This week….

What It Takes to Heal Nations

San Diego Solidarity Brigade & OLBSD Projections for Racial Justice - Dismantle White Supremacy


Acts 16:9-15
Psalm 67
Revelation 21:10, 22–22:5
John 14:23-29

Prayer of the Day: Bountiful God, you gather your people into your realm, and you promise us food from your tree of life. Nourish us with your word, that empowered by your Spirit we may love one another and the world you have made, through Jesus Christ, our Savior and Lord, who lives and reigns with you and the Holy Spirit, one God, now and forever.

“Let the nations be glad and sing for joy,
for you judge the peoples with equity
and guide the nations upon earth.” Psalm 67:4.

“On either side of the river is the tree of life with its twelve kinds of fruit, producing its fruit each month; and the leaves of the tree are for the healing of the nations.” Revelation 22:2.

The relationship between Gods people and the “nations” is-well, a little bit complicated. In the Hebrew Scriptures the nations are often seen as enemies of Israel. “Why do the nations conspire, and the peoples plot in vain? The kings of the earth set themselves, and the rulers take counsel together, against the Lord and his anointed, saying, ‘Let us burst their bonds asunder, and cast their cords from us.’” Psalm 2:1-2. These verses reflect the geopolitical reality of 9th and 8th Century Palestine where relatively small kingdoms like Israel and Judah led a precarious existence among other petty kingdoms vying for control of the fertile crescent in the shadow of the great Hittite, Babylonian, Egyptian and Assyrian empires. The nations and their ambitions posed an ever-present existential threat to Israel.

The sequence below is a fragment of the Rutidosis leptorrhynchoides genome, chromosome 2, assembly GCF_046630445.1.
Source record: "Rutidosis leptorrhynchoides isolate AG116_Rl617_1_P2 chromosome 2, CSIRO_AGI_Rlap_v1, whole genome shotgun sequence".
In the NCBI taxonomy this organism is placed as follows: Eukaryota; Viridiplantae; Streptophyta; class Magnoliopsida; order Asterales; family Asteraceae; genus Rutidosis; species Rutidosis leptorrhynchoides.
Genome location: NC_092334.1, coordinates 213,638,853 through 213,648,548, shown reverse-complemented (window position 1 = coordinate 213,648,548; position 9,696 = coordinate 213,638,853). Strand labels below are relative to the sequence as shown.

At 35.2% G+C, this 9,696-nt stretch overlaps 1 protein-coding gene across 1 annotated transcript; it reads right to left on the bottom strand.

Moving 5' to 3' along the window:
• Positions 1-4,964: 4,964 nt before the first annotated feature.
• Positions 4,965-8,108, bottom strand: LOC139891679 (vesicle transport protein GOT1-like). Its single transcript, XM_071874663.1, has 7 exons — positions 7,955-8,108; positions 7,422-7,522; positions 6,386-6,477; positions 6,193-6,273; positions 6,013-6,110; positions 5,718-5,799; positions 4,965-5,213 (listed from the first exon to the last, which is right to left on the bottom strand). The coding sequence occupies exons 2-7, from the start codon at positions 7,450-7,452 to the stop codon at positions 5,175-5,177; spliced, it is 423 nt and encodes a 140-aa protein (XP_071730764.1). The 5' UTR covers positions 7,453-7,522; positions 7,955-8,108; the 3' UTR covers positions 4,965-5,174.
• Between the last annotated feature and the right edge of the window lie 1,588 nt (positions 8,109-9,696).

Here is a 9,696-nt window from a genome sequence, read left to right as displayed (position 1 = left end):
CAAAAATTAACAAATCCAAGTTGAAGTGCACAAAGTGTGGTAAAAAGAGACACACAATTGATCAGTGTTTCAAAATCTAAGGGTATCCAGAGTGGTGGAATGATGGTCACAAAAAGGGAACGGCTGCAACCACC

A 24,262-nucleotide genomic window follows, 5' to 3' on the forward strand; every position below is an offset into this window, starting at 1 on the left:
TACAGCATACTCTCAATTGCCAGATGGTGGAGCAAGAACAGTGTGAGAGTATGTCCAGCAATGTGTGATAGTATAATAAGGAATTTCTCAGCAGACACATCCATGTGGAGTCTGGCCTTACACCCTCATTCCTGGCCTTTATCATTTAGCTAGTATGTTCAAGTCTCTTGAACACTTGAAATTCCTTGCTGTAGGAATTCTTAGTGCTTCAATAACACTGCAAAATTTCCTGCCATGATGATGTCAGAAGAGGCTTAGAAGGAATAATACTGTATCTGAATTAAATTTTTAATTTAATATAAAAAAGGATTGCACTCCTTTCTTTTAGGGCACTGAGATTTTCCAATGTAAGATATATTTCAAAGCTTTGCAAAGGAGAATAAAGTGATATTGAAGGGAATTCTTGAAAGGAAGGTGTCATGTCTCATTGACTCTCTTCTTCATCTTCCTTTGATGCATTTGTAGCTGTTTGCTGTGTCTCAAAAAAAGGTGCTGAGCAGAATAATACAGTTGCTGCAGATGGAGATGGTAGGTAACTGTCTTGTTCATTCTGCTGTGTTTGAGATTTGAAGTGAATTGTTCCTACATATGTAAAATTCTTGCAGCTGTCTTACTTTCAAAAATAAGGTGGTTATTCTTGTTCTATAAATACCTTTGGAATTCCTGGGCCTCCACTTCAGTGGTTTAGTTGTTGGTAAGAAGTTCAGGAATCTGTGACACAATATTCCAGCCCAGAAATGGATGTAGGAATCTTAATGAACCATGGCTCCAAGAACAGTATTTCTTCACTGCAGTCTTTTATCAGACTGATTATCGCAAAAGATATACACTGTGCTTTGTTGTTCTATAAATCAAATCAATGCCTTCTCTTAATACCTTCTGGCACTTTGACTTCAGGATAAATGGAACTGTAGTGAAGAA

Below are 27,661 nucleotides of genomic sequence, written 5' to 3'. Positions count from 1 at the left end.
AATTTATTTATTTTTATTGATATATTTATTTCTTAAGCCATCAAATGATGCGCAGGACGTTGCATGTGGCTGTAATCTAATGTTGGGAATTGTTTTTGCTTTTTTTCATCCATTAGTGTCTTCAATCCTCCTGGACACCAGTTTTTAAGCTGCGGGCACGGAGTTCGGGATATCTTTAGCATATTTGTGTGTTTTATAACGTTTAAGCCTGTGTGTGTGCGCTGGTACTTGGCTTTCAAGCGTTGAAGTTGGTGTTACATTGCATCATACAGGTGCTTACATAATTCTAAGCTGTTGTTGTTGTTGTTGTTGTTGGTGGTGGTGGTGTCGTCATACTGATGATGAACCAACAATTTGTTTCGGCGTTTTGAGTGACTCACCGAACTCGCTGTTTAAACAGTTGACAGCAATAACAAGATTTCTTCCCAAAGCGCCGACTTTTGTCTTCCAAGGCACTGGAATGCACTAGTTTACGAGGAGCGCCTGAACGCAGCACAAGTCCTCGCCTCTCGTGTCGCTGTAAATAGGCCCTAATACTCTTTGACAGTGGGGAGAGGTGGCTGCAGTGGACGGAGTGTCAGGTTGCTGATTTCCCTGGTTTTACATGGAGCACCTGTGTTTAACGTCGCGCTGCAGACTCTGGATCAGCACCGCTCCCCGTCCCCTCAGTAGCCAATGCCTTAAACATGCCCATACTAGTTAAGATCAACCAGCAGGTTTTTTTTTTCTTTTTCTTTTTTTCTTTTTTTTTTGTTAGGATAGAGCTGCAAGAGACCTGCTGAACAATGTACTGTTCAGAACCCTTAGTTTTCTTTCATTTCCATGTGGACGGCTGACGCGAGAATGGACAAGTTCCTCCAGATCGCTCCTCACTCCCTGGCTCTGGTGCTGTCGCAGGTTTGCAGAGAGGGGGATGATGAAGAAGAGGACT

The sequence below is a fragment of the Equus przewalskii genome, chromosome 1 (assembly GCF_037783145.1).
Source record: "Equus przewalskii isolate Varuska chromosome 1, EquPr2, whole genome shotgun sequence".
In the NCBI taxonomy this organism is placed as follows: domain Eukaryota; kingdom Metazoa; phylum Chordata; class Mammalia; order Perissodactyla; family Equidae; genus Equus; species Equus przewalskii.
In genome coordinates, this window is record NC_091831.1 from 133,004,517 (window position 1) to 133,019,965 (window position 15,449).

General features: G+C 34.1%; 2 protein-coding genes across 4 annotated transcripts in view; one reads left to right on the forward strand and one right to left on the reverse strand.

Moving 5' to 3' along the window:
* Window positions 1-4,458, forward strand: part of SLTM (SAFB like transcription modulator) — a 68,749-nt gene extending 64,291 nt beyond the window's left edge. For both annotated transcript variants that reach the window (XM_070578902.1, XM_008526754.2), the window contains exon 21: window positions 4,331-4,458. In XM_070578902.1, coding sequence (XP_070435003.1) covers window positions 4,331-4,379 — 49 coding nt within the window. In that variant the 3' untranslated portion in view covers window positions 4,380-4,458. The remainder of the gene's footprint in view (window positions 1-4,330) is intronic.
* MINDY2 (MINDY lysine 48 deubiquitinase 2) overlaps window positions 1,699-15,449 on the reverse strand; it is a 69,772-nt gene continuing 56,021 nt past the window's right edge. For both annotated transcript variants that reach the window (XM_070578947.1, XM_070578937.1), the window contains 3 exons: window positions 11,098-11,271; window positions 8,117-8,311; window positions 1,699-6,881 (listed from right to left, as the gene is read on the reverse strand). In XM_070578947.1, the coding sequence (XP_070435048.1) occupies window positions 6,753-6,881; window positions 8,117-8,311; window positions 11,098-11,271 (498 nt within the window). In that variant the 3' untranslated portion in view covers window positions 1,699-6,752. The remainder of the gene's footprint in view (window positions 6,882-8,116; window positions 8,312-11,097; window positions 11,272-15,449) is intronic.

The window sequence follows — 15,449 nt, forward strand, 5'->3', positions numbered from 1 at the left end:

Particularly insightful is Psalm 82 in which “God has taken his place in the divine council; in the midst of the gods he holds judgment.” Psalm 82:1. The “gods” referenced here are the gods of the various nations. See Rogerson, J.W. and McKay, J.W., Psalms 51-100, The Cambridge Bible Commentary on the New English Bible (c. 1977 by Cambridge University Press) p. 164. The religion built around these gods functioned as a divine justification for the hierarchical regime that stratified human society from the king down to the slave. In contrast to these gods who “judge unjustly and show partiality to the wicked” (Psalm 82:2), the God of Israel gives “justice to the weak and the fatherless” and maintains “the right of the afflicted and destitute.” Israel’s God “rescue[s] the weak and the needy; deliver[ing] them from the hand of the wicked.” Psalm 82:3-4. Indeed, this unique God to a band of escaped slaves turns the hierarchical regime of these other so-called “gods” on its head. So, too, in the New Testament the “nations” personified by Herod and Pontius Pilate were instrumental in the rejection and crucifixion of Jesus. Acts 4:27-28. In the end, the nations will be judged for their neglect and abuse of the poor, the hungry, the naked and oppressed. See Matthew 25:31-46.

This is not the entire story, however. Read more

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